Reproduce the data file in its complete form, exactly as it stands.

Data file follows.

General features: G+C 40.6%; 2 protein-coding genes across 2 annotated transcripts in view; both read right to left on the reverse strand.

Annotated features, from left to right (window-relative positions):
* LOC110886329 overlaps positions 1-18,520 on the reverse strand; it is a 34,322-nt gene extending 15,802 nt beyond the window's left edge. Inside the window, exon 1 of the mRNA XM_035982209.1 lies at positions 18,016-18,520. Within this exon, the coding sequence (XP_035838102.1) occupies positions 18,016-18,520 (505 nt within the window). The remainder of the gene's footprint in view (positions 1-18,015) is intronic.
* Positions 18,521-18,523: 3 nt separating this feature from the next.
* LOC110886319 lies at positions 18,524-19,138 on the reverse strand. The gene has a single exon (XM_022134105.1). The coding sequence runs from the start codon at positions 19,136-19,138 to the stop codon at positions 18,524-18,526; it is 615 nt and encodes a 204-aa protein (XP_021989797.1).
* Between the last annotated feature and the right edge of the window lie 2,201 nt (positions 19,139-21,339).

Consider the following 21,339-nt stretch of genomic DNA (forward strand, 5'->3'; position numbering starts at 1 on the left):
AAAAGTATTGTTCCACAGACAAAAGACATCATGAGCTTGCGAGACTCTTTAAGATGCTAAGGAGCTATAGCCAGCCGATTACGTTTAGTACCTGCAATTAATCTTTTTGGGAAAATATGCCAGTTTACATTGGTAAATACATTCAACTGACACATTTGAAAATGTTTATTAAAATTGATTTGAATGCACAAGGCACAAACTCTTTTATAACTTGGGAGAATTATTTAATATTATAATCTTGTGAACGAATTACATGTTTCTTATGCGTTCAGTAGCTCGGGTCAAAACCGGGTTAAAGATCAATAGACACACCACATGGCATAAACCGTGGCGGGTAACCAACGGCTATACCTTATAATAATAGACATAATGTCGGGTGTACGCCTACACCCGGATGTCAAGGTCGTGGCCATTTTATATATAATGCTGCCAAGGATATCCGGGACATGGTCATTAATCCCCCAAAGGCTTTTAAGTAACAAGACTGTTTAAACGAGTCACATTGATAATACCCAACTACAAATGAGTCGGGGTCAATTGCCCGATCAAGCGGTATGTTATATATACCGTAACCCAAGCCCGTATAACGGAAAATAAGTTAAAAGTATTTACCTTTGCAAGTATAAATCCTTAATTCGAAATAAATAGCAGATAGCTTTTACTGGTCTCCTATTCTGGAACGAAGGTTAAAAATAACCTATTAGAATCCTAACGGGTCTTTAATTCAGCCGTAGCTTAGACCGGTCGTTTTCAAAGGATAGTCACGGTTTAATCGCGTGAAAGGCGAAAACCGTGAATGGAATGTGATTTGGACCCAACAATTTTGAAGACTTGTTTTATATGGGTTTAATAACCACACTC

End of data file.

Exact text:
General features: G+C 40.6%; 2 protein-coding genes across 2 annotated transcripts in view; both read right to left on the reverse strand.

Annotated features, from left to right (window-relative positions):
* LOC110886329 overlaps positions 1-18,520 on the reverse strand; it is a 34,322-nt gene extending 15,802 nt beyond the window's left edge. Inside the window, exon 1 of the mRNA XM_035982209.1 lies at positions 18,016-18,520. Within this exon, the coding sequence (XP_035838102.1) occupies positions 18,016-18,520 (505 nt within the window). The remainder of the gene's footprint in view (positions 1-18,015) is intronic.
* Positions 18,521-18,523: 3 nt separating this feature from the next.
* LOC110886319 lies at positions 18,524-19,138 on the reverse strand. The gene has a single exon (XM_022134105.1). The coding sequence runs from the start codon at positions 19,136-19,138 to the stop codon at positions 18,524-18,526; it is 615 nt and encodes a 204-aa protein (XP_021989797.1).
* Between the last annotated feature and the right edge of the window lie 2,201 nt (positions 19,139-21,339).

Consider the following 21,339-nt stretch of genomic DNA (forward strand, 5'->3'; position numbering starts at 1 on the left):
AAAAGTATTGTTCCACAGACAAAAGACATCATGAGCTTGCGAGACTCTTTAAGATGCTAAGGAGCTATAGCCAGCCGATTACGTTTAGTACCTGCAATTAATCTTTTTGGGAAAATATGCCAGTTTACATTGGTAAATACATTCAACTGACACATTTGAAAATGTTTATTAAAATTGATTTGAATGCACAAGGCACAAACTCTTTTATAACTTGGGAGAATTATTTAATATTATAATCTTGTGAACGAATTACATGTTTCTTATGCGTTCAGTAGCTCGGGTCAAAACCGGGTTAAAGATCAATAGACACACCACATGGCATAAACCGTGGCGGGTAACCAACGGCTATACCTTATAATAATAGACATAATGTCGGGTGTACGCCTACACCCGGATGTCAAGGTCGTGGCCATTTTATATATAATGCTGCCAAGGATATCCGGGACATGGTCATTAATCCCCCAAAGGCTTTTAAGTAACAAGACTGTTTAAACGAGTCACATTGATAATACCCAACTACAAATGAGTCGGGGTCAATTGCCCGATCAAGCGGTATGTTATATATACCGTAACCCAAGCCCGTATAACGGAAAATAAGTTAAAAGTATTTACCTTTGCAAGTATAAATCCTTAATTCGAAATAAATAGCAGATAGCTTTTACTGGTCTCCTATTCTGGAACGAAGGTTAAAAATAACCTATTAGAATCCTAACGGGTCTTTAATTCAGCCGTAGCTTAGACCGGTCGTTTTCAAAGGATAGTCACGGTTTAATCGCGTGAAAGGCGAAAACCGTGAATGGAATGTGATTTGGACCCAACAATTTTGAAGACTTGTTTTATATGGGTTTAATAACCACACTC